As can be expected, recent events have made their mark on Japanese writing, and Toshiki Okada's 'Breakfast' (translated by Michael Emmerich) is one which touches on post-Fukushima depression.  In this story, a woman flies back to a Tokyo she denies exists, merely in order to cut her only remaining tie - with her husband:
"An awareness of how impossible it was for her to visit Tokyo without marking out the beginning and end of her stay, anger at the circumstances that made her feel this way, a wrenching sense of guilt toward Tokyo and all the people who lived here, this tangle of emotions bore down on her relentlessly, crushing her."
'Breakfast' (p.35)
It's an excellent story, made better by its elaborate, comma-laden style, wonderfully written - and translated :)

The gloomy outlook isn't confined to Okada's piece, with several of the other writers sharing his sense of pessimism.  Yukiko Motoya's 'The Dogs' (translated by Asa Yoneda) is a strange story set in the mountains in winter, with sinister canine companions and a town slowly disappearing without a trace.  However, when it comes to strange, Tomoyuki Hoshino can always come up with the goods (c.f. We, the Children of Cats and Lonely Hearts Killer), and in 'Pink' (translated by Brian Bergstrom), he describes a freak heatwave which drives people to spin around and around - cooling themselves and speeding up time in the process...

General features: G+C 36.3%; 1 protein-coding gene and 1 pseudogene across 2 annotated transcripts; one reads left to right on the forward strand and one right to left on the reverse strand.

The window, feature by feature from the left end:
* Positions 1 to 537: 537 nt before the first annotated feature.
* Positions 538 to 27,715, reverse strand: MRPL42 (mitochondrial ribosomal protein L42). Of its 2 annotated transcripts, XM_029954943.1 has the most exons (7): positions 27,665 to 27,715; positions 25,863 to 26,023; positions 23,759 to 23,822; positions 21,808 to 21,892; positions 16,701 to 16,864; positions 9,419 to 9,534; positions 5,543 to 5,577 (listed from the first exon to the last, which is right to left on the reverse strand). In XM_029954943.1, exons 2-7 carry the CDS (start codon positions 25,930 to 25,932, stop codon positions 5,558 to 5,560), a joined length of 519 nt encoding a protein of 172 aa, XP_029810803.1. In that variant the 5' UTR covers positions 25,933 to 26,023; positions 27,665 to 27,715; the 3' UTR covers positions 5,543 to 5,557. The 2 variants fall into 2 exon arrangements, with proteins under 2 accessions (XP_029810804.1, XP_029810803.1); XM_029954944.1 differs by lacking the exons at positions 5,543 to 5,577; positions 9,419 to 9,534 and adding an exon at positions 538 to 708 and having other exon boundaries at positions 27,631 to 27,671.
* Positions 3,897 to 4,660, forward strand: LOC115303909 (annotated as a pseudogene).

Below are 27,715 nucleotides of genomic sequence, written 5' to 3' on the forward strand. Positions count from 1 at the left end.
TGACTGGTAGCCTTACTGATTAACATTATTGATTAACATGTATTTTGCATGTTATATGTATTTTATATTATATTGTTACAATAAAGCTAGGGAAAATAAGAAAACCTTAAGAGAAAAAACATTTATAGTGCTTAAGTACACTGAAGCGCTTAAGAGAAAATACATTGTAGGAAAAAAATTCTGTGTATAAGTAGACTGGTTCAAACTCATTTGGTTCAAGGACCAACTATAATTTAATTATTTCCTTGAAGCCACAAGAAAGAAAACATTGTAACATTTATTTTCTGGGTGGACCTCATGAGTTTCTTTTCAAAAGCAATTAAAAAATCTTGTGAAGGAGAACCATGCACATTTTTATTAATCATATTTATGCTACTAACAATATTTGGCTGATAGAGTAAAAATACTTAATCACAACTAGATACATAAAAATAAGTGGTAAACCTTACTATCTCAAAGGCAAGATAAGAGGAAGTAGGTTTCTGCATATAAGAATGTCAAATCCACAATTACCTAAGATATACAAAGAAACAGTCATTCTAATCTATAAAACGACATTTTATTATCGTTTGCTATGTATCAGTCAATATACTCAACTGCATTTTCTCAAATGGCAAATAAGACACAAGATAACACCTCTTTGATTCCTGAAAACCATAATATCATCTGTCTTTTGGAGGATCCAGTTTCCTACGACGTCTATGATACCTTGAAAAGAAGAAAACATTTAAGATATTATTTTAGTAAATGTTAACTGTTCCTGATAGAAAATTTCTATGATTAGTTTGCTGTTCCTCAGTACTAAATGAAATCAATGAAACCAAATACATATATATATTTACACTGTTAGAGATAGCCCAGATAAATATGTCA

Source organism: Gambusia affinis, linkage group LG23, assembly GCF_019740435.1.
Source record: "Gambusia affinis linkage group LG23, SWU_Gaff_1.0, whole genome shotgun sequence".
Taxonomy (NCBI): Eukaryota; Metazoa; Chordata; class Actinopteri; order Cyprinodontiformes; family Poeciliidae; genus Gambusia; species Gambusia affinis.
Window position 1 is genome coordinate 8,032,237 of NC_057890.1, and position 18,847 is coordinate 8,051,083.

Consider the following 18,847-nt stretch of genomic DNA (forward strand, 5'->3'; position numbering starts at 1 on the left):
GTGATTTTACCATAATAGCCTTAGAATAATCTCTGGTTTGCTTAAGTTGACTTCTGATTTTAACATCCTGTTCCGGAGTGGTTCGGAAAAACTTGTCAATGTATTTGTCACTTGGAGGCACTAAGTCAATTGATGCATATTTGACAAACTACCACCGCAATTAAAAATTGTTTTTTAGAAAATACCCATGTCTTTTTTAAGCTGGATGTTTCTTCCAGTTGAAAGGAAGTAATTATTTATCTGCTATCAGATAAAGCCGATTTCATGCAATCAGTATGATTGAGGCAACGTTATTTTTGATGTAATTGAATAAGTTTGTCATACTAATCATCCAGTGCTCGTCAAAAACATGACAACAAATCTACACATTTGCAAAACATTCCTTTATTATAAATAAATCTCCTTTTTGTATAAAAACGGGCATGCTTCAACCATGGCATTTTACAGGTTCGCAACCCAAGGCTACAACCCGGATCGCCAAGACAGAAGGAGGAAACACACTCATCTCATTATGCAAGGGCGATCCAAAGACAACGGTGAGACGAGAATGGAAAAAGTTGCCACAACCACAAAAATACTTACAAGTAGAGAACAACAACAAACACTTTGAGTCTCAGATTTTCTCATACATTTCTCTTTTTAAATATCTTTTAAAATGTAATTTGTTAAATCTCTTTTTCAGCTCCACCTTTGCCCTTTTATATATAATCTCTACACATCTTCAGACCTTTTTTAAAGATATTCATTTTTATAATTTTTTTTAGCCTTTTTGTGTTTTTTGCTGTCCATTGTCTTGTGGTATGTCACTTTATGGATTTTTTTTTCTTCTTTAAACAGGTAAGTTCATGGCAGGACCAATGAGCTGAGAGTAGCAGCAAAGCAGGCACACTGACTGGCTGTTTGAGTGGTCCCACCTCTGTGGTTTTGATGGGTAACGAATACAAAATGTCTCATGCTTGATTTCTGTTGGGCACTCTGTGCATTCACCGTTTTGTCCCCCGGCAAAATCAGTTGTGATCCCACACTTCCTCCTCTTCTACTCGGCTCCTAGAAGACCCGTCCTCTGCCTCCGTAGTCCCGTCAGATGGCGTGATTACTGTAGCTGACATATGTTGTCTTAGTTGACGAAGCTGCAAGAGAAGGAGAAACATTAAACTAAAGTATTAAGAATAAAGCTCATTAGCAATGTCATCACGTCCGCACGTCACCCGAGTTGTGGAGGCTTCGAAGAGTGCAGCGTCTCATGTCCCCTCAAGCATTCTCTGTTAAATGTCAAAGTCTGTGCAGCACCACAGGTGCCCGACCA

As mentioned, apart from the great translated J-Lit, there's plenty here from outsiders looking in.  Ruth Ozeki's 'Linked' is a short piece looking at her grandfather's life, attempting to understand him and his art.  Another interesting view is from Pico Iyer's 'The Beauty of the Package', in which the writer examines the tacky Japanese wedding 'experience' and wonders if it's actually beautiful after all if you look more closely.  There's also a non-Anglophone view, as Andrés Felipe Solano's 'Pig Skin' (translated by Nick Caistor) was originally written in Spanish.  It's an amusing story about a writer who gets inspiration from a chance encounter on a ferry, a Colombian-Japanese-Korean co-production, brought into English by the excellent Mr. Caistor :)

Sadly, there are limits to my energy (and the length of a review people can be expected to read) - there's just too much here to do justice to.  I haven't even mentioned Sayaka Murata's amusing take on the sexless Japanese in 'A Clean Marriage' (translated by Ginny Tapley Takemori) or Toh Enjoe's 'Printable' (translated by David G. Boyd), a story set in a post-3D-Printer world.  Well, I have now, obviously ;)

Granta 127: Japan is an excellent addition to my Japanese library, and it's a must have for anyone interested in J- Lit (and with Bellezza's Japanese Literature Challenge 8 starting this month...) - but wait, there's more!  If you go to the Granta website, there's some exclusive online content free of charge, including excerpts of some stories (with comments by the translators) and extra stories, including one by Yoko Ogawa.  What are you waiting for - get over there, now!

It all makes for an intriguing, multi-faceted look at a fascinating country.  As it says on the back cover:
"Everyone knows this country and no one knows it."
That may be very true, but this collection will help you learn just a little more about the land of the rising sun ;)